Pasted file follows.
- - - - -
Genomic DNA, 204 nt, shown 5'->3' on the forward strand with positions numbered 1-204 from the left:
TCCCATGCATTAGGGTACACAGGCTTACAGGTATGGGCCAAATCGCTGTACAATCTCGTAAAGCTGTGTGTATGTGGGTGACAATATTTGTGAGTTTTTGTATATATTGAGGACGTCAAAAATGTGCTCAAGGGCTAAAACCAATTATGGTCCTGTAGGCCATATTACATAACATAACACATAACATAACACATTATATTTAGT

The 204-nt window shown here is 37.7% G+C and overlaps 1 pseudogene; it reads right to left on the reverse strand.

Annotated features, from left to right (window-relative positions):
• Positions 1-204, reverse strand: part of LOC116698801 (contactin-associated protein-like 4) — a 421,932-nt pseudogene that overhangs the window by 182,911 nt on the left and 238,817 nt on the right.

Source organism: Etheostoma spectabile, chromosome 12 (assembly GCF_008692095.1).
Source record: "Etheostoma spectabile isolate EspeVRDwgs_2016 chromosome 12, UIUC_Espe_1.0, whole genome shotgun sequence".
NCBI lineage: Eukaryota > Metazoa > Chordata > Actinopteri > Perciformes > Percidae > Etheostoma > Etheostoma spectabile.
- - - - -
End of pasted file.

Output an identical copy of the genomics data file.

Genomic DNA, 204 nt, shown 5'->3' on the forward strand with positions numbered 1-204 from the left:
TCCCATGCATTAGGGTACACAGGCTTACAGGTATGGGCCAAATCGCTGTACAATCTCGTAAAGCTGTGTGTATGTGGGTGACAATATTTGTGAGTTTTTGTATATATTGAGGACGTCAAAAATGTGCTCAAGGGCTAAAACCAATTATGGTCCTGTAGGCCATATTACATAACATAACACATAACATAACACATTATATTTAGT

The 204-nt window shown here is 37.7% G+C and overlaps 1 pseudogene; it reads right to left on the reverse strand.

Annotated features, from left to right (window-relative positions):
• Positions 1-204, reverse strand: part of LOC116698801 (contactin-associated protein-like 4) — a 421,932-nt pseudogene that overhangs the window by 182,911 nt on the left and 238,817 nt on the right.

Source organism: Etheostoma spectabile, chromosome 12 (assembly GCF_008692095.1).
Source record: "Etheostoma spectabile isolate EspeVRDwgs_2016 chromosome 12, UIUC_Espe_1.0, whole genome shotgun sequence".
NCBI lineage: Eukaryota > Metazoa > Chordata > Actinopteri > Perciformes > Percidae > Etheostoma > Etheostoma spectabile.